What this means going into 2022 is that patients will rely less and less on nearby hospitals and provider groups and more on these various apps and services. As the healthcare industry evolves and embraces these behaviors, the volume of exchanged information will scale, making it vital that health systems have the infrastructure to create actionable results.
In response to calls, hospitals are increasing their investment in modern, multispecialty clinics to meet new patient demands and, in theory, attract more insured patients and boost revenue.
Previously, different country regions would be home to their unique health systems, which offered various services at different prices, utterly separate from what another hospital or clinic in the next town over might offer. But with the COVID-19 outbreak straining the entire healthcare field, these regional health systems have started to lean on each other more and more.
Small to mid-sized health systems have been partnering/merging for years now, but COVID-19 has caused this process to be sped up significantly. Moreover, national health systems are also moving into regional and local markets through mergers, acquisitions, and partnerships; in just the first half of 2021, 27 different health system mergers and acquisitions were reported, and recent trends hint that this will continue into 2022. For patients and their communities, this means more reliable access to more quality health care coverage at no cost to taxpayers.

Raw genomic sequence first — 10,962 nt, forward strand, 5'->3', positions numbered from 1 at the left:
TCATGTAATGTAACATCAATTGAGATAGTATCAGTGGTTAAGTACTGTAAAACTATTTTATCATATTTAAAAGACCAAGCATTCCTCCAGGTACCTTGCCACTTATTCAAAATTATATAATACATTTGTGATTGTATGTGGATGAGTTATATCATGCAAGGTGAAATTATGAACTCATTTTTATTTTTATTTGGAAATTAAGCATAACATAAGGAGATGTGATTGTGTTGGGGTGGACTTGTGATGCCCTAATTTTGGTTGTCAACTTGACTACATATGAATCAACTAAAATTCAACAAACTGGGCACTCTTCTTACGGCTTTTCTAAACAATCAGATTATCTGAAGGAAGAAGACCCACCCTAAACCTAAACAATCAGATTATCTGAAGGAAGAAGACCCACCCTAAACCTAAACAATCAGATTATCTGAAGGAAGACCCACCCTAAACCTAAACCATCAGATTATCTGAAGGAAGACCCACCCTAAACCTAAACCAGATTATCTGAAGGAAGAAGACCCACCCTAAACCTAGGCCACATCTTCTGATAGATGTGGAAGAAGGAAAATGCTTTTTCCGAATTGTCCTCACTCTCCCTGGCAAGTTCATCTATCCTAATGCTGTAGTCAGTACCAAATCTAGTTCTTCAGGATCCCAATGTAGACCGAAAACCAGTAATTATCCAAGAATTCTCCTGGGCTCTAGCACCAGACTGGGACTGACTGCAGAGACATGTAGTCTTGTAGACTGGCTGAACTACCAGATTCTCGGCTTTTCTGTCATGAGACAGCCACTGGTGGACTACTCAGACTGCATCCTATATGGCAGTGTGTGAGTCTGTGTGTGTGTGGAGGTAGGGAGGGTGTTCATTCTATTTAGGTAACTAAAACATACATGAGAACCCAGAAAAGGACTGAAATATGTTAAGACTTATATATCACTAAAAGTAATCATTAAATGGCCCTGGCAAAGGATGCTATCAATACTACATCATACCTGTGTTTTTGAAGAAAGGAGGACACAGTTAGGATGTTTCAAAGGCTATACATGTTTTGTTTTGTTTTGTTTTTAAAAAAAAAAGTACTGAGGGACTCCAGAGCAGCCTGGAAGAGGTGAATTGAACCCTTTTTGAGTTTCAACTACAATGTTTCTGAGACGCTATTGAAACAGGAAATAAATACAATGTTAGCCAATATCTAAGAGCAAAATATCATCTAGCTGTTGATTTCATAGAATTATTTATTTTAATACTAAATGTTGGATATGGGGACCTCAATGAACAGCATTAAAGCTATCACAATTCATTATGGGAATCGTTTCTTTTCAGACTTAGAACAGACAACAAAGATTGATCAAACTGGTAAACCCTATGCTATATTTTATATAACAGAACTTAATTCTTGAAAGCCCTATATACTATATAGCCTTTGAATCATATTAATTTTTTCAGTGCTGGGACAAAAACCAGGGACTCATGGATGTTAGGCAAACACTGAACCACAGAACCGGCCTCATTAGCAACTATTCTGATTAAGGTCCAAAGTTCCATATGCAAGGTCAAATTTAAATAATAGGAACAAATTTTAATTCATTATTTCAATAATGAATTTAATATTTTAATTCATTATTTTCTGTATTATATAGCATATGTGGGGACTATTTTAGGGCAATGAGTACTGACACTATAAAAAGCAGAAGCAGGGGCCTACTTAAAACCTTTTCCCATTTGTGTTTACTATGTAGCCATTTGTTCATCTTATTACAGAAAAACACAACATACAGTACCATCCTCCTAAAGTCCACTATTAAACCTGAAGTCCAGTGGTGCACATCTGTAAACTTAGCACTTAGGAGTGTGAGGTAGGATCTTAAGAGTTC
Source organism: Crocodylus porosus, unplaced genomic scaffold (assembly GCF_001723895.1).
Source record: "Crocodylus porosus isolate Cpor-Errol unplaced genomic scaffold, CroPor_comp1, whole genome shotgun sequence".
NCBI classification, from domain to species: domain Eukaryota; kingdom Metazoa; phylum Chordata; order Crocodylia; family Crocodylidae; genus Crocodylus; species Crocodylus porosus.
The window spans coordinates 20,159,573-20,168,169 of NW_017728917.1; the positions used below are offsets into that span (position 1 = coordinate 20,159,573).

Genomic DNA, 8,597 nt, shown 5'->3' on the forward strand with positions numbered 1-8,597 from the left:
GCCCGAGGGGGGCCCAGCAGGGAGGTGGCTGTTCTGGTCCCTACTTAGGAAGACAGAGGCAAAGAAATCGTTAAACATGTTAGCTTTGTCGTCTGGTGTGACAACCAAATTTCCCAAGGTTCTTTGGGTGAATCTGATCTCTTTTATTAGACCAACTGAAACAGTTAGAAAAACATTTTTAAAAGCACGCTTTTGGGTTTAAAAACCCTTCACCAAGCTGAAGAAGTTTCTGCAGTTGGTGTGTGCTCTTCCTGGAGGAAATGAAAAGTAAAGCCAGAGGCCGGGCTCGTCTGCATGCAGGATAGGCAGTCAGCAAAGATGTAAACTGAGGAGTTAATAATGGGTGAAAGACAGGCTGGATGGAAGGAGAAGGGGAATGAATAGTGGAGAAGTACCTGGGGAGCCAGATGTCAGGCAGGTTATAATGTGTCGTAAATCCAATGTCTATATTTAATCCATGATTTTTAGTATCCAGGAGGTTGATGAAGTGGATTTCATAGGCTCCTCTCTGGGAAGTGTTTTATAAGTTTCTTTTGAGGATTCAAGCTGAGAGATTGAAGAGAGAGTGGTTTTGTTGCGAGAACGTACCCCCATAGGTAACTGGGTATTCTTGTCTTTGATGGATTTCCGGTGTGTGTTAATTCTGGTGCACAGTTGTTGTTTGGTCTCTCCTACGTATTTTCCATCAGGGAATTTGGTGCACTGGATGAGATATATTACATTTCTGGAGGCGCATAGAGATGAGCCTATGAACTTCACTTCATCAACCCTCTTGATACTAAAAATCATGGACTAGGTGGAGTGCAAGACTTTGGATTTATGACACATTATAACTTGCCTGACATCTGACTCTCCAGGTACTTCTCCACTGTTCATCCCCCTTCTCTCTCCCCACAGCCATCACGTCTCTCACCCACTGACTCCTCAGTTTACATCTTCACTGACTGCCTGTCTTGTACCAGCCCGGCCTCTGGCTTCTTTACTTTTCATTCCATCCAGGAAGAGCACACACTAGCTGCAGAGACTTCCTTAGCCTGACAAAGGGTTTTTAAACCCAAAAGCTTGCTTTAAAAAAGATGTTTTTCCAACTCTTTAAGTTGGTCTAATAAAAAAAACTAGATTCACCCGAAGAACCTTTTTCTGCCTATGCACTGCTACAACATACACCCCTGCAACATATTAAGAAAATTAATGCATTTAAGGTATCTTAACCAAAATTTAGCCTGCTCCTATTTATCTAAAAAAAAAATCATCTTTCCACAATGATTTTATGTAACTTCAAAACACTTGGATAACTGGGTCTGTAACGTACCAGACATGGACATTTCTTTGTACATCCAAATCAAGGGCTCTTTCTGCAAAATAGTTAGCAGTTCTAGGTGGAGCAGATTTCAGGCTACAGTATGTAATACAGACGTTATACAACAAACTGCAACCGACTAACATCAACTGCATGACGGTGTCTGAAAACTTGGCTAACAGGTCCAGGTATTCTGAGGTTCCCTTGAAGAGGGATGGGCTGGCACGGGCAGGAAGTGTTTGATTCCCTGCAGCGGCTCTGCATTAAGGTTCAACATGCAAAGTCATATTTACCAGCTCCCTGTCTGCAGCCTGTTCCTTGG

What are the Major Challenges Facing Healthcare Today?
Everything so far has talked about the positive ways that healthcare has changed in the last few years and how it will continue to grow in the coming years. That being said, the industry will continue to face issues that are beginning now.
Much has been written about the ongoing labor shortage in the U.S., and the medical field is no exception. Health care professionals are in high demand, but the number of available workers is not keeping pace. Of course, this trend could just as quickly reverse in the coming years as more nurses and doctors complete their respective programs and join the workforce.
The U.S. also has a fast-growing population of citizens aged 65 and older, who will require different forms of healthcare. Luckily, the technological advances mentioned above will be able to make this transition easier for everybody involved.
Health Care Systems in 2022
To bring everything together, some analysts believe that, while telehealth is currently disconnected from traditional health care methods, a “tipping point” is coming soon. As new players in the healthcare landscape move to rapidly close the gaps between their services and those of traditional healthcare enterprises, there will be moments when organizations will have to define their respective positions in their markets clearly.
To answer the question, “how is the landscape of healthcare changing today,” depends on how different health ventures decide to do business. Will they compete head-to-head in different markets, or will they collaborate with competitors? Who will adopt market trends, and who will stay put?
As 2022 grows closer, patients can expect more of what has been outlined above. More mergers and partnerships, more technological advances, more telehealth, and more individual ventures from myself and others like me. For historically underserved communities such as low-income areas, this means more reliable access to more excellent health care.
I have proudly given back to the under-served communities of Houston for years, and I will always strive to fulfill this goal time and time again.